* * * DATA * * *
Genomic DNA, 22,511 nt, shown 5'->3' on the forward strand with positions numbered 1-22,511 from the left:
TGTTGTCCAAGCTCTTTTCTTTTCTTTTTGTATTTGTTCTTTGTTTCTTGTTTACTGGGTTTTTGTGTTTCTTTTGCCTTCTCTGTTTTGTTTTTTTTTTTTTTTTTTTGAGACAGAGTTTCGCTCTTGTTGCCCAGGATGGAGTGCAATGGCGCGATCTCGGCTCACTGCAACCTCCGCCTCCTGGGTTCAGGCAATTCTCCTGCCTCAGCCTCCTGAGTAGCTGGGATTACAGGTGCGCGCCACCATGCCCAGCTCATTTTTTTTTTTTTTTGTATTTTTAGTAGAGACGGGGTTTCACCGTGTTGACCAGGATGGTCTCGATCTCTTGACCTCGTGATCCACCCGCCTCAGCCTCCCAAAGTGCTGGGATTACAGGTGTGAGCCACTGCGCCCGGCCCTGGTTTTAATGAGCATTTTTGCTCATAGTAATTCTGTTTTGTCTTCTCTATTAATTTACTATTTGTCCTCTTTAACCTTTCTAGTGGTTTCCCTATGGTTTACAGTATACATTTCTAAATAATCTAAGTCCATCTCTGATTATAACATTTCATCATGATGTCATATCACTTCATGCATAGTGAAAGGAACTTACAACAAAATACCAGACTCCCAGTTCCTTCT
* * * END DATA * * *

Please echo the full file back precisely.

Genomic DNA, 22,511 nt, shown 5'->3' on the forward strand with positions numbered 1-22,511 from the left:
TGTTGTCCAAGCTCTTTTCTTTTCTTTTTGTATTTGTTCTTTGTTTCTTGTTTACTGGGTTTTTGTGTTTCTTTTGCCTTCTCTGTTTTGTTTTTTTTTTTTTTTTTTTGAGACAGAGTTTCGCTCTTGTTGCCCAGGATGGAGTGCAATGGCGCGATCTCGGCTCACTGCAACCTCCGCCTCCTGGGTTCAGGCAATTCTCCTGCCTCAGCCTCCTGAGTAGCTGGGATTACAGGTGCGCGCCACCATGCCCAGCTCATTTTTTTTTTTTTTTGTATTTTTAGTAGAGACGGGGTTTCACCGTGTTGACCAGGATGGTCTCGATCTCTTGACCTCGTGATCCACCCGCCTCAGCCTCCCAAAGTGCTGGGATTACAGGTGTGAGCCACTGCGCCCGGCCCTGGTTTTAATGAGCATTTTTGCTCATAGTAATTCTGTTTTGTCTTCTCTATTAATTTACTATTTGTCCTCTTTAACCTTTCTAGTGGTTTCCCTATGGTTTACAGTATACATTTCTAAATAATCTAAGTCCATCTCTGATTATAACATTTCATCATGATGTCATATCACTTCATGCATAGTGAAAGGAACTTACAACAAAATACCAGACTCCCAGTTCCTTCT